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Subject: RE: [soa-rm] Definition of "Service Consumer"

My position is that we are describing IT Service-Oriented Architecture,
not, for instance, a more traditional Plumbing or Aerospace Plumbing
Service-Oriented Architecture.

Additional point: If, to carry out its mission and goals, an aerospace
plumbing operation* could function more efficiently by being supported
by systems and technologies that are architected according to
service-oriented principles, then I believe that such an aerospace
plumbing operation can benefit from the work that we are doing.

*using "operation" in business operation terms, not WSDL terms

Joseph Chiusano
Booz Allen Hamilton
Visit us online@ http://www.boozallen.com

> -----Original Message-----
> From: Rex Brooks [mailto:rexb@starbourne.com] 
> Sent: Friday, April 08, 2005 10:49 AM
> To: Matthew MacKenzie; Gregory A. Kohring
> Cc: soa-rm@lists.oasis-open.org
> Subject: Re: [soa-rm] Definition of "Service Consumer"
> If by '"rigid" you mean UML, then, notwithstanding the 
> implicit agreement in the positions of my last post and 
> Matt's post, then I am in favor of a narrow definition within 
> the scope and context of IT per se. And, I do think we need 
> to either vote on or gain clear consensus for each our terms, 
> no matter how few there are, but in respect of how few they 
> should be and I definitely prefer the fewest possible to do 
> the job on a necessary and sufficient basis. So far I think 
> we are getting close to necessary, but remain quite a 
> distance from sufficient. To put it in Einsteinian aphorism, 
> we have it nearly as simple as possible, but I think that is 
> too simple to satisfy the "simple enough" test. So far I 
> think we are arriving at a necessary but insufficient level 
> of definition.
> My position is that we are describing IT Service-Oriented 
> Architecture, not, for instance, a more traditional Plumbing 
> or Aerospace Plumbing Service-Oriented Architecture. Nor are 
> we describing a First Order Philosophical Principle.
> In the information technology context, given the parameters 
> of fluid dynamics within the temperature ranges that support 
> human life as we know it, we would certainly have a welcome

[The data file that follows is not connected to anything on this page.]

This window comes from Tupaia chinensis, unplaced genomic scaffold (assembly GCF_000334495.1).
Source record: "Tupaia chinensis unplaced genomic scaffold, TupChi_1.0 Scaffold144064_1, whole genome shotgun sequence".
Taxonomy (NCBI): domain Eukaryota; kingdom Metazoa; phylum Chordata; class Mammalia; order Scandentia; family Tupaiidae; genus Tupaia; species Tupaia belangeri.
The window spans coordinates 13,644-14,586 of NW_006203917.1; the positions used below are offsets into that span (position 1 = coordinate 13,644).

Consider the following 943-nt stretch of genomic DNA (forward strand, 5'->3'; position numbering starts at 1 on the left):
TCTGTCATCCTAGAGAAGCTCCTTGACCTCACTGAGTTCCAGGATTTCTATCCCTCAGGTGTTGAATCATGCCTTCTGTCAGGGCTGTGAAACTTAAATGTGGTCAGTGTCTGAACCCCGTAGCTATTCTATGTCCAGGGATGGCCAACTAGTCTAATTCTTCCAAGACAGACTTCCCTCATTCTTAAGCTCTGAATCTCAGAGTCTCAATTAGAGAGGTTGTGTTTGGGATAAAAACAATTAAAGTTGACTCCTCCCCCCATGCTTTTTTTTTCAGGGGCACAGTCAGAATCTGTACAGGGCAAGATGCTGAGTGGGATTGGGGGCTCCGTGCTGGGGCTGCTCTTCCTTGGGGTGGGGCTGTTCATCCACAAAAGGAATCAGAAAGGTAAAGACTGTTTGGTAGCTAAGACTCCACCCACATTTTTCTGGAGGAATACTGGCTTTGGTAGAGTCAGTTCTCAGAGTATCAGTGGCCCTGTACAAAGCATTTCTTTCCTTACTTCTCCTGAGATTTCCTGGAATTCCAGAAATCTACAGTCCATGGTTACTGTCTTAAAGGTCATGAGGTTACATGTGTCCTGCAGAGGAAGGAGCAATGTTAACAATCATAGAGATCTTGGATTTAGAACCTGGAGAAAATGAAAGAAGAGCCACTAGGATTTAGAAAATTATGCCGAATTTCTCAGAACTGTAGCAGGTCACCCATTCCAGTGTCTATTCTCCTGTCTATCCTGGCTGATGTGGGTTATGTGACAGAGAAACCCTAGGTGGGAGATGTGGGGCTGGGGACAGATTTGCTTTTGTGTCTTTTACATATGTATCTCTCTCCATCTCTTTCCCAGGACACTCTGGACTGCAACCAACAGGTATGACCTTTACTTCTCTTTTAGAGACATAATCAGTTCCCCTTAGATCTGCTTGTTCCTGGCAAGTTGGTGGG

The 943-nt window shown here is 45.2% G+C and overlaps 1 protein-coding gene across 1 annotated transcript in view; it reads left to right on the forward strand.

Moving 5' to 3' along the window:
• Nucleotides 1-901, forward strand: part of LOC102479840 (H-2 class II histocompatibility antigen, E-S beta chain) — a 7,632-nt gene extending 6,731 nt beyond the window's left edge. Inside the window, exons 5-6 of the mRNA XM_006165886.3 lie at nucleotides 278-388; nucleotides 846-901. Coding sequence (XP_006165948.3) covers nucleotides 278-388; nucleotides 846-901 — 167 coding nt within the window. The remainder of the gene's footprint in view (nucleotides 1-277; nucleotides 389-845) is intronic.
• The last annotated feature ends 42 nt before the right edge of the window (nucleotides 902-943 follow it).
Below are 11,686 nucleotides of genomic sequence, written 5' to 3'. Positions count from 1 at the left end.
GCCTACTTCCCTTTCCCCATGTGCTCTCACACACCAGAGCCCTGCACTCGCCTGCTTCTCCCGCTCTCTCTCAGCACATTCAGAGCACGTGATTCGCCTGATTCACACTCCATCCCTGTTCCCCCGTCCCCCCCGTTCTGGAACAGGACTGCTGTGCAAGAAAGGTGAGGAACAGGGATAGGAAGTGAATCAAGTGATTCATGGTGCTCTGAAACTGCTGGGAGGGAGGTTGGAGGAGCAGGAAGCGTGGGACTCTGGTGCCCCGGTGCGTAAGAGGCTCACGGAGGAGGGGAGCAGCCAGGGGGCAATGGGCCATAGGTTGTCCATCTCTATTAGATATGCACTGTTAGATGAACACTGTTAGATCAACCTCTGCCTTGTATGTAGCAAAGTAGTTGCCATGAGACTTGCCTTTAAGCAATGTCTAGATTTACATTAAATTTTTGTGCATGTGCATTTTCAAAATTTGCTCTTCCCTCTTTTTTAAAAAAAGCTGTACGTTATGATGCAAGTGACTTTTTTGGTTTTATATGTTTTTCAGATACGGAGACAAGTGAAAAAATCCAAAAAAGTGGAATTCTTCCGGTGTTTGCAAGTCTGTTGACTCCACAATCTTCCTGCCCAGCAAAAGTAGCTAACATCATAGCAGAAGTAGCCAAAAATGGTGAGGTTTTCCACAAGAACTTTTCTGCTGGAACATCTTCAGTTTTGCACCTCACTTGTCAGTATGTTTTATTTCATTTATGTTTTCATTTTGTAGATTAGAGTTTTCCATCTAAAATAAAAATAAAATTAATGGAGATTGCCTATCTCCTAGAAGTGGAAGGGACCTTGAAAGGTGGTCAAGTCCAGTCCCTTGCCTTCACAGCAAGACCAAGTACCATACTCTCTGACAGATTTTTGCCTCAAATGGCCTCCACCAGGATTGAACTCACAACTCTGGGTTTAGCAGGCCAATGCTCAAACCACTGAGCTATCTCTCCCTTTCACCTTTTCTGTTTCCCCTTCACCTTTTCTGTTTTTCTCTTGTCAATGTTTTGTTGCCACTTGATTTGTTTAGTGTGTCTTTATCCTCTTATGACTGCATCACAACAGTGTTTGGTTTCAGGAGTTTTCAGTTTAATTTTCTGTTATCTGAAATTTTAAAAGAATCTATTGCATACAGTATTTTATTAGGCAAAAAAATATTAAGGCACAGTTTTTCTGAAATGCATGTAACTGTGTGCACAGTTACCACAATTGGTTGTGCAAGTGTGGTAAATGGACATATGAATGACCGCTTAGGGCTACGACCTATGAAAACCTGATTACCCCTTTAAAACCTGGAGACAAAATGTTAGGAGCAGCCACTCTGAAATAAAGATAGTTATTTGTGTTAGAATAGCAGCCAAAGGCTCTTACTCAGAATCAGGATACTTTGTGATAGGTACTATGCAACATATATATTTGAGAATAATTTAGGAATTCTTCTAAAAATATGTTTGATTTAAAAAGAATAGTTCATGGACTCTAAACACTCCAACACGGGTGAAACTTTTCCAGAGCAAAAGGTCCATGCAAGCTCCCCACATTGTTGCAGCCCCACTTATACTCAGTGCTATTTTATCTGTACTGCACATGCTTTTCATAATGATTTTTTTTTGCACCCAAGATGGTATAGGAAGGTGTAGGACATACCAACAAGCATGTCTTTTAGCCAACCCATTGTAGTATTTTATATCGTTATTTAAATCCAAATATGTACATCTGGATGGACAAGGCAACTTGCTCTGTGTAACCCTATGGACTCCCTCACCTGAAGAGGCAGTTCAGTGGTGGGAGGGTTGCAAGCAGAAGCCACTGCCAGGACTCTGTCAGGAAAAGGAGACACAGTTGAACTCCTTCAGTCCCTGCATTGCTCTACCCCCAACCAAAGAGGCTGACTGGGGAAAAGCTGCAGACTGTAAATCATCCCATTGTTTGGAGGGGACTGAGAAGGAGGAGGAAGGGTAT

> ontological (taxonomical actually, IMO) slot for such 
> plumbing SOAs as the examples offered. 
> Gowever, those taxonomies would only come into play one or 
> two levels of abstraction below the Reference Model. However, 
> semantically and ontologically, I think we need to make our 
> work clearly applicable in an easily and clearly 
> comprehensible way, exactly as expressed in the
> charter: for a non-technical audience.
> I just want our work to be fully grounded as opposed to 
> non-normatively tethered to the concrete. I don't see a hard 
> and fast separation between abstract and concrete that 
> doesn't flirt with irrelevance or court being dismissed out 
> of hand by either the commercial or academic communities.
> Ciao,
> Rex
> At 9:08 AM -0400 4/8/05, Matthew MacKenzie wrote:
> >Personally, I'm not game for votes on individual 
> definitions.  I just 
> >want to reiterate my assertion that "invoke" is too narrow a 
> word here, 
> >given the discussion that took place originally over "requester" vs. 
> >"consumer".  I'm still not convinced such a role is even 
> required to be 
> >defined in this document unless the consensus is to model 
> the RM in a 
> >"rigid" modeling language.
> >
> >-matt
> >On 8-Apr-05, at 2:34 AM, Gregory A. Kohring wrote:
> >
> >>
> >>Here is a summary of yesterdays proposals for defining the term 
> >>"Service Consumer":
> >>
> >>1) Software that invokes an instance,
> >>
> >>2) Software that uses a service instance,
> >>
> >>3) An agent that wishes to interact with a service,
> >>
> >>4) An agent that interacts with a service in order to
> >>    achieve a goal,
> >>
> >>5) An entity that binds with a service is playing the
> >>    role of service consumer,
> >>
> >>where the suggested definition of "agent" was:
> >>
> >>1) An Agent is a software program acting on behalf of an owner.
> >>
> >>(By substituting this definition in some of the above 
> suggestions you 
> >>can come up with yet more definitions of service consumer.)
> >>
> >>
> >>Now, just out of curiosity, how do we proceed from here?
> >>Do we vote on one of the suggested definitions? (This implies we 
> >>should vote on the definitions of all the terms to be used in the 
> >>final document.) Or do we leave it up to the editors to pick the 
> >>definition which best fits the style of writing being used 
> within the 
> >>final document?
> >>
> >>
> >>-- Greg
> >>
> >>
> >>
> >>--
> >>============================================================
> ==========
> >>G.A. Kohring
> >>C&C Research Laboratories, NEC Europe Ltd.
> >>============================================================
> ==========
> >>
> >--
> >Matthew MacKenzie
> >matt@mac-kenzie.net
> >* Read my blog! http://blog.tekni.ca/
> --
> Rex Brooks
> President, CEO
> Starbourne Communications Design
> GeoAddress: 1361-A Addison
> Berkeley, CA 94702
> Tel: 510-849-2309

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